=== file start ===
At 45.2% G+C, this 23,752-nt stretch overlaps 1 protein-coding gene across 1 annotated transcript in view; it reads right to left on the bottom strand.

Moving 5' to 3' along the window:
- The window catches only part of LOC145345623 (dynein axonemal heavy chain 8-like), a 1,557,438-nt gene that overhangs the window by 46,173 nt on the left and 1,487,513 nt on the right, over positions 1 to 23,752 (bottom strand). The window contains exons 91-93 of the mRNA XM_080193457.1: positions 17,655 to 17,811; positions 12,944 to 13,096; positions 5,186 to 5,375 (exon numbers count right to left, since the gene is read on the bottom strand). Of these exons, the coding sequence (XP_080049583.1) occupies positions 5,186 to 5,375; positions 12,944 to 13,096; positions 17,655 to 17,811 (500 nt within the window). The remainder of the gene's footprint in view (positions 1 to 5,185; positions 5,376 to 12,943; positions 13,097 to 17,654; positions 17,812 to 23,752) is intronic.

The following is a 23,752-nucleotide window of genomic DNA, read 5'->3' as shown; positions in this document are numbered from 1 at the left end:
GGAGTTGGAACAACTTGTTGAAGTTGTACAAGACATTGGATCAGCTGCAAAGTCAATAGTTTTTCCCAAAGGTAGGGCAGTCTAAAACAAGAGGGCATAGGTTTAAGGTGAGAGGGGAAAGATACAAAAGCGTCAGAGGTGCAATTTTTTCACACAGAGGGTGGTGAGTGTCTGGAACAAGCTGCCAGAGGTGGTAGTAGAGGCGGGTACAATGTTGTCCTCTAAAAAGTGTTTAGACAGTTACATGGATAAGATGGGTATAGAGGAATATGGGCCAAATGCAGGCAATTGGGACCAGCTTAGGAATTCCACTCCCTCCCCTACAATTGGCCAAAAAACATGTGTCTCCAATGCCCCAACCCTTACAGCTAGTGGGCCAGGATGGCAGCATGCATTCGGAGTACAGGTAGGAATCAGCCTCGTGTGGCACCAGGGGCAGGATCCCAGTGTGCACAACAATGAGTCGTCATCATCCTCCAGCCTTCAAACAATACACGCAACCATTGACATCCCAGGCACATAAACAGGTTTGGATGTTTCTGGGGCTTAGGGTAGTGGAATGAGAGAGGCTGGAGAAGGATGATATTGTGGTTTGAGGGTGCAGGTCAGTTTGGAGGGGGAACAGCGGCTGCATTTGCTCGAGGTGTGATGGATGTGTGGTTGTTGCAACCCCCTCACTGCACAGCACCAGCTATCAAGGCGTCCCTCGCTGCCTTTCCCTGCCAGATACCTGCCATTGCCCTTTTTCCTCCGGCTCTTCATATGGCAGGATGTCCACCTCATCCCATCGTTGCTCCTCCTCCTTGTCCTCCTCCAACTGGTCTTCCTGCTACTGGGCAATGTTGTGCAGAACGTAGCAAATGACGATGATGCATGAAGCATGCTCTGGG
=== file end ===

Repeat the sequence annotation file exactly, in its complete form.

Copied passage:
At 45.2% G+C, this 23,752-nt stretch overlaps 1 protein-coding gene across 1 annotated transcript in view; it reads right to left on the bottom strand.

Moving 5' to 3' along the window:
- The window catches only part of LOC145345623 (dynein axonemal heavy chain 8-like), a 1,557,438-nt gene that overhangs the window by 46,173 nt on the left and 1,487,513 nt on the right, over positions 1 to 23,752 (bottom strand). The window contains exons 91-93 of the mRNA XM_080193457.1: positions 17,655 to 17,811; positions 12,944 to 13,096; positions 5,186 to 5,375 (exon numbers count right to left, since the gene is read on the bottom strand). Of these exons, the coding sequence (XP_080049583.1) occupies positions 5,186 to 5,375; positions 12,944 to 13,096; positions 17,655 to 17,811 (500 nt within the window). The remainder of the gene's footprint in view (positions 1 to 5,185; positions 5,376 to 12,943; positions 13,097 to 17,654; positions 17,812 to 23,752) is intronic.

The following is a 23,752-nucleotide window of genomic DNA, read 5'->3' as shown; positions in this document are numbered from 1 at the left end:
GGAGTTGGAACAACTTGTTGAAGTTGTACAAGACATTGGATCAGCTGCAAAGTCAATAGTTTTTCCCAAAGGTAGGGCAGTCTAAAACAAGAGGGCATAGGTTTAAGGTGAGAGGGGAAAGATACAAAAGCGTCAGAGGTGCAATTTTTTCACACAGAGGGTGGTGAGTGTCTGGAACAAGCTGCCAGAGGTGGTAGTAGAGGCGGGTACAATGTTGTCCTCTAAAAAGTGTTTAGACAGTTACATGGATAAGATGGGTATAGAGGAATATGGGCCAAATGCAGGCAATTGGGACCAGCTTAGGAATTCCACTCCCTCCCCTACAATTGGCCAAAAAACATGTGTCTCCAATGCCCCAACCCTTACAGCTAGTGGGCCAGGATGGCAGCATGCATTCGGAGTACAGGTAGGAATCAGCCTCGTGTGGCACCAGGGGCAGGATCCCAGTGTGCACAACAATGAGTCGTCATCATCCTCCAGCCTTCAAACAATACACGCAACCATTGACATCCCAGGCACATAAACAGGTTTGGATGTTTCTGGGGCTTAGGGTAGTGGAATGAGAGAGGCTGGAGAAGGATGATATTGTGGTTTGAGGGTGCAGGTCAGTTTGGAGGGGGAACAGCGGCTGCATTTGCTCGAGGTGTGATGGATGTGTGGTTGTTGCAACCCCCTCACTGCACAGCACCAGCTATCAAGGCGTCCCTCGCTGCCTTTCCCTGCCAGATACCTGCCATTGCCCTTTTTCCTCCGGCTCTTCATATGGCAGGATGTCCACCTCATCCCATCGTTGCTCCTCCTCCTTGTCCTCCTCCAACTGGTCTTCCTGCTACTGGGCAATGTTGTGCAGAACGTAGCAAATGACGATGATGCATGAAGCATGCTCTGGG